We have noted in prior Friday emails and prior research that a trade war could be bad for chemicals as one of the US’s most significant exports – 2nd after machinery, although energy is catching up. As we add new capacity in the US – reliance on export markets increases – chart – and any trade retaliation in chemicals might impact the ability to export and consequently operating rates. The most at risk is polyethylene, although chlor-alkali operating rates are high in the US because of chlorine derivate exports.
Lithium has been THE darling of the investment world for the last couple of years, but the exuberance – rational or irrational – has faded, as shown in the first chart. ALB is the most levered, with SQM producing other metals that are improving, and FMC now focused on its larger Ag portfolio and looking to separate its lithium business by year-end. Despite the share price corrections, none of the three stocks looks particularly cheap, but they should not, because Lithium remains in short supply and pricing remains high. What has disturbed investors has been the (not unsurprising) wave of lithium capacity announcements and related capital spending that have accompanied recent annual results and analyst updates.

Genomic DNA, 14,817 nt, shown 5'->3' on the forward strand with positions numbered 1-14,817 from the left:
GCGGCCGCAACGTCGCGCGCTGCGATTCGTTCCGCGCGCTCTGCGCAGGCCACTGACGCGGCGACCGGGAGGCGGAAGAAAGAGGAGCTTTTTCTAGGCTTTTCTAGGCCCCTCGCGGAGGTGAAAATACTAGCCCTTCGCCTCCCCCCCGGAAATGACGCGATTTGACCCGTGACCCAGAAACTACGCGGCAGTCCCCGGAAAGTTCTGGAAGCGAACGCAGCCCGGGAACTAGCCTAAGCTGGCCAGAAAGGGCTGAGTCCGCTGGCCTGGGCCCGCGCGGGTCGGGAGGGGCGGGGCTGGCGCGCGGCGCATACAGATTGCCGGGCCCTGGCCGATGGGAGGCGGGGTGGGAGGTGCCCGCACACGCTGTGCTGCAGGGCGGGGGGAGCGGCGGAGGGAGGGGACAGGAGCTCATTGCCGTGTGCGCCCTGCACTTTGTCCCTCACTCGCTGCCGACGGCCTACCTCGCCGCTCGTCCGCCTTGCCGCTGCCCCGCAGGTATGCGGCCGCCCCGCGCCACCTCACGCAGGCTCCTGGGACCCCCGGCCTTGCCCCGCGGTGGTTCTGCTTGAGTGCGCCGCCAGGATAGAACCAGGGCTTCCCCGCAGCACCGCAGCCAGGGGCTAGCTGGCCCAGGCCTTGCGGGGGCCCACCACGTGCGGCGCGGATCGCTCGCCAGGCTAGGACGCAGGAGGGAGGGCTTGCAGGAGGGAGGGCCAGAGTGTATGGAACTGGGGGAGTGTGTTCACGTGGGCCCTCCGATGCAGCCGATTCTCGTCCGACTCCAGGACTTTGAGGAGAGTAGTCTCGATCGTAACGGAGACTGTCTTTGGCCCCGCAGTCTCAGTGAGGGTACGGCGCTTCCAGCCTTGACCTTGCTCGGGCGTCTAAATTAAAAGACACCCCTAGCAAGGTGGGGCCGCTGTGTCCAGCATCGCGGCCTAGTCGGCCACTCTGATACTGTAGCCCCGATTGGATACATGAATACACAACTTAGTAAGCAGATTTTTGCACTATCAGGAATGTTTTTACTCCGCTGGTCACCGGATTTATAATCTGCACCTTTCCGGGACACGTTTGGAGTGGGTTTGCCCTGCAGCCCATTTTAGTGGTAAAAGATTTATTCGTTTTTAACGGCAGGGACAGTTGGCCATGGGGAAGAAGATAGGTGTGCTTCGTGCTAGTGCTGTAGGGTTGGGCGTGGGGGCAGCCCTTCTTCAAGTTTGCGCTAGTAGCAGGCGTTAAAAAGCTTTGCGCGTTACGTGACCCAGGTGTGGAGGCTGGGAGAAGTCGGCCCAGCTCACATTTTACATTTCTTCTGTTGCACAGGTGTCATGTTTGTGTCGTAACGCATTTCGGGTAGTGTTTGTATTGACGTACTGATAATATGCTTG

But lithium is a rapidly moving target and it is highly unlikely that anyone has an inside track to estimating the market size ten years from now and maybe even five years from now. The automakers are sharing plans about EV models, production, and timing which may be too ambitious or too conservative – too ambitious because they are either overestimating the size of the EV opportunity, or their share within it, or conservative because they are underestimating consumer interest in EVs. Add to this a range of possible demand scenarios for electric trucks and utility storage and you have a demand range for Lithium that is wide enough to allow the bears to create a bear case and the bulls a bull case. What is undeniable, however, is that the capacity plans and capital available in the segment have been sufficient to take the hype out of the stocks and it is now time to look at them differently. Given that all free cash appears to be targeted for redeployment into capacity expansions, shareholders are not getting a better dividend or a buyback with what might be considered to be “windfall” profits.